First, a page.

PLANS to slash the number of libraries in Swindon have been criticised by headteachers from across the town.

For two months, residents and campaigners have been submitting responses to the council’s consultation on the library strategy.

This week they were joined by 25 primary school headteachers who, in a letter to the council, called for a reconsideration of the ‘drastic’ plans.

Last year the libraries budget was £2.6m, but by 2020 it will have been slashed to £1.1m – with the vast majority of those savings coming as early as next year.

As a result, the council is proposing to withdraw funding and support for all but four of the town’s 15 libraries as well as the mobile library service.

In their letter, the headteachers say they believe that such a significant reduction in branch and mobile library provision will be “very detrimental to Swindon children.”

Sally Clarke, headteacher at Nythe Primary School, said: “Library facilities do not merely represent access to books for children, they represent high academic aspirations and raised levels of social understanding within their communities.

“The lack of a university for a town this size is already a limiting factor, but the removal of the libraries will strike at the heart of social and academic aspiration for the people of the town.”

Kelly James, headteacher at Lawn Primary School, added: “Reading is the key that unlocks doors to life.

“It’s just that important – if you can’t read then you can’t look at a bus timetable, you can’t do your shopping, pay your bills or fill in forms.”

The heads said they understood the budgetary pressures on the council as many of them faced similar circumstances at their own schools.

But they asked for the council to think carefully about where the funding axe should fall first, arguing that libraries – particularly those in poorer areas – were to valuable a resource to be lost.

A spokesman for Swindon Borough Council said: “We have received a wide range of responses as part of the libraries consultation and we welcome the submission from the Swindon headteachers.

“The views expressed in the letter will be considered along with all the other consultation responses.”

Libraries campaigners have welcomed the intervention from so many headteachers.

In their own response to the consultation on the libraries strategy they called on the council to consider the role that branch libraries play in areas where schools might not have their own.

Sarah Church, chairman of Save Swindon’s Libraries, said: “We very much hope that the borough council will listen to Swindon's most experienced teaching professionals now they have written to highlight the importance of the library service and its staff to the school children of Swindon.

“It is well documented that reading for pleasure at primary age is a key determinant in later life success: continued access to the library service is central to improving the lives of Swindon’s children.”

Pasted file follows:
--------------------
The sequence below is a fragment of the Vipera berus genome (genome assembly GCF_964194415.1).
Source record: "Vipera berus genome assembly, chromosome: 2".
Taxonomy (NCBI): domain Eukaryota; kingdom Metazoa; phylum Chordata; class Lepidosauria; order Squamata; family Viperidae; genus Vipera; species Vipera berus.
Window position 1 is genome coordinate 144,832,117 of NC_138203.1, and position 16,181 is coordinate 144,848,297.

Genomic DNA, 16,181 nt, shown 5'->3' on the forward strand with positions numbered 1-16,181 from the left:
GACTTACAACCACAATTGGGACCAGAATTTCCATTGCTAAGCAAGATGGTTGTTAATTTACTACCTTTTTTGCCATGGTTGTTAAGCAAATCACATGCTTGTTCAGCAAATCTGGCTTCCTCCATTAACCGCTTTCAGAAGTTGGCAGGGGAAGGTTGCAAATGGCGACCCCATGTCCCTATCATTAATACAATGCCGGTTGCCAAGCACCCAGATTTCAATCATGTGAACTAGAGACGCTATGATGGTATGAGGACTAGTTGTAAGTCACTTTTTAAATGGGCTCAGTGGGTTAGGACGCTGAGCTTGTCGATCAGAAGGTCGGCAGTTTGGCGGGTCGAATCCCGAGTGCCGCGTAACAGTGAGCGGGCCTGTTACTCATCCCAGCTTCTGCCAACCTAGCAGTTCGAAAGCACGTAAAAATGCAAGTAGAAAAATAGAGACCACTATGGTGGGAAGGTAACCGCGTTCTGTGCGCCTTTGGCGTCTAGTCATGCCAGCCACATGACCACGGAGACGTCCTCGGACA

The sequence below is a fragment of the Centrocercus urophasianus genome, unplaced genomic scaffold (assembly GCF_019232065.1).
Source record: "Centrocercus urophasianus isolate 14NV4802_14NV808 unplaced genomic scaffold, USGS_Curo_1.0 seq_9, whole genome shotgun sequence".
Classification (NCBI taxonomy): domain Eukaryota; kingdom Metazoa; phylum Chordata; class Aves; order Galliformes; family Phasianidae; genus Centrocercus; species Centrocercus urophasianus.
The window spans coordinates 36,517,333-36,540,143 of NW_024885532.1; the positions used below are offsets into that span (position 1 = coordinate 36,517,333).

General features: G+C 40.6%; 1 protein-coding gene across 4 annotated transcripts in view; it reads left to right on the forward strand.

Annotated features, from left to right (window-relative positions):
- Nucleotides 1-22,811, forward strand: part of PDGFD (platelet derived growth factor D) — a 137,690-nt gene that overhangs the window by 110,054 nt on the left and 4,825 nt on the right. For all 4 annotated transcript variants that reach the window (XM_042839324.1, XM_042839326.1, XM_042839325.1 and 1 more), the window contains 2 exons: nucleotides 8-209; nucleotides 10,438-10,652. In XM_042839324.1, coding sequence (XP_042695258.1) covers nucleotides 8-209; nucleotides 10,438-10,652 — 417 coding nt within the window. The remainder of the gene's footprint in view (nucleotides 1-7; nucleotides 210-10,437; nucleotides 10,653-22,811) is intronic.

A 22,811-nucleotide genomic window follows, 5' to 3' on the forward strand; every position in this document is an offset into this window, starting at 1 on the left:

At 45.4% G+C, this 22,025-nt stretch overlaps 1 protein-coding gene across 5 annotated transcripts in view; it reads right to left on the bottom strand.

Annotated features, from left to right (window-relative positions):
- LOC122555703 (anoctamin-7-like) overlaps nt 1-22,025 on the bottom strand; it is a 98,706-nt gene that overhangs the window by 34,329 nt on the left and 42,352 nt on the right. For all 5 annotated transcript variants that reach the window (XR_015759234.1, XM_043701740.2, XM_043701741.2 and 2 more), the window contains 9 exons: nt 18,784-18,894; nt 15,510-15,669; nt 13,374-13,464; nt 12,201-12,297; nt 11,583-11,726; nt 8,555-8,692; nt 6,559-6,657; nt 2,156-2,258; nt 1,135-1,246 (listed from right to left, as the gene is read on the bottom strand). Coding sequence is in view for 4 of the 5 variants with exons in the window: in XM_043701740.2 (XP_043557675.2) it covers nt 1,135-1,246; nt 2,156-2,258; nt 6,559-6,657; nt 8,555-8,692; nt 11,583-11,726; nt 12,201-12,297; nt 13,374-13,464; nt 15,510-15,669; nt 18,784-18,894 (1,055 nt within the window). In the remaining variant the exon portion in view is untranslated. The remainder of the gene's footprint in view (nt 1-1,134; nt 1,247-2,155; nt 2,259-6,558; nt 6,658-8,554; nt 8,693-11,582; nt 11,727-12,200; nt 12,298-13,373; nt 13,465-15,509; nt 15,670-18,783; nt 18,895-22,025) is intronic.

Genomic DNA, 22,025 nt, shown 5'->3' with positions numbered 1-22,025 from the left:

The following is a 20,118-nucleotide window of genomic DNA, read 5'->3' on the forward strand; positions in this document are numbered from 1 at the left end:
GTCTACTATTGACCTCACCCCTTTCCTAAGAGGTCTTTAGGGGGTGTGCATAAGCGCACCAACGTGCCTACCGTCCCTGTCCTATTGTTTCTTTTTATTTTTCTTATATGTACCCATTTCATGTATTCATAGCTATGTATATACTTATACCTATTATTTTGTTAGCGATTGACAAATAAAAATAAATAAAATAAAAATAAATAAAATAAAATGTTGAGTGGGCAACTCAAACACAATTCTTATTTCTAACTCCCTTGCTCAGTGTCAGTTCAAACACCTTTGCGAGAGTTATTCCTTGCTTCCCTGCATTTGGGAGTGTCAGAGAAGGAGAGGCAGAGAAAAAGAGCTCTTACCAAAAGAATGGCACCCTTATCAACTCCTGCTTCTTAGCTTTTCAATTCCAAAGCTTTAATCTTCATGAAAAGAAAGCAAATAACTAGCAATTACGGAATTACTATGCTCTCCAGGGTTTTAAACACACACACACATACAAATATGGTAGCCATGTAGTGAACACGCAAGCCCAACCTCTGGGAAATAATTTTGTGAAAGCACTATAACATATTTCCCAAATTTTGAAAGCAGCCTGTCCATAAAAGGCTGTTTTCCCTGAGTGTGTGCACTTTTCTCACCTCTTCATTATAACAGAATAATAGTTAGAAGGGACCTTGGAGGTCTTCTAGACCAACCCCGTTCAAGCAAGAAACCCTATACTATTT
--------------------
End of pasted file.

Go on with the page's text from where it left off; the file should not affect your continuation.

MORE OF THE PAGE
The public consultation on the libraries strategy has now closed – a report is expected to be put before cabinet in December.

The text of the letter reads as follows:

To Swindon Borough Council,

This is in response to your consultation on changes to the Library Service in Swindon.

The undersigned Headteachers believe that the move towards closure of most Branch Libraries and Mobile Library provision will be very detrimental to Swindon children.

It will also place disadvantaged children at a much greater risk of not having adequate literacy resources in the home and therefore lower attainment in their most crucial years.

Branch libraries are more than a book repository. They are a staffed resource, which provides information, access to and lifelong enjoyment of books.

We appreciate the financial pressures on the local authority, but believe that other areas of expenditure should come under much closer scrutiny before Library closures.

We ask, on behalf of our children, that as part of the Consultation, Swindon Borough Council reconsider this drastic step and seek an alternative approach.

Candida Hutchinson - Principal, The Croft Primary School

Eirian Painter - Headteacher, Lainesmead Primary School

Kelly James - Headteacher, Lawn Primary School

Andy Drury - Headteacher, Wanborough Primary School

Aine Gale - Principal, Haydon Wick Primary School

Rachel Surch - Headteacher, Redoaks Primary School

Luke Maddison - Headteacher, South Marston CofE Primary School

Tony McAteer - Headteacher, Holy Cross Catholic Primary School

Sally Clarke - Headteacher, Nythe Primary School

Bob Buckley - Headteacher, Abbey Meads Community Primary School

Gary Evans - Headteacher, Ferndale Primary School

Andrew Beadnell - Headteacher, Ruskin Junior School

Nick Sheppard - Headteacher, Orchid Vale Primary School

Heather Kellett - Headteacher, Eldene Nursery and Primary School

Mike Welsh - Headteacher, Goddard Park Primary School

Aaron Griffiths - Headteacher, Eastrop Infant School

Helen Tudor - Principal, Tregoze Primary School

Jo Garton - Headteacher, Bridlewood Primary

Sue Rees - Headteacher, Oaktree Primary School

Jo-Anne Rutt - Headteacher, Beechcoft Infants

Margaret Clarke - Headteacher, King William Street CofE Primary

Caroline Polley - Headteacher, Covingham Park Primary School

Naomi Fry - Headteacher, Holy Rood Catholic Primary School

Emma Lindsay - Headteacher, Bishopstone CofE Primary School

Jane Leo - Principal, Tadpole Farm CofE Primary Academy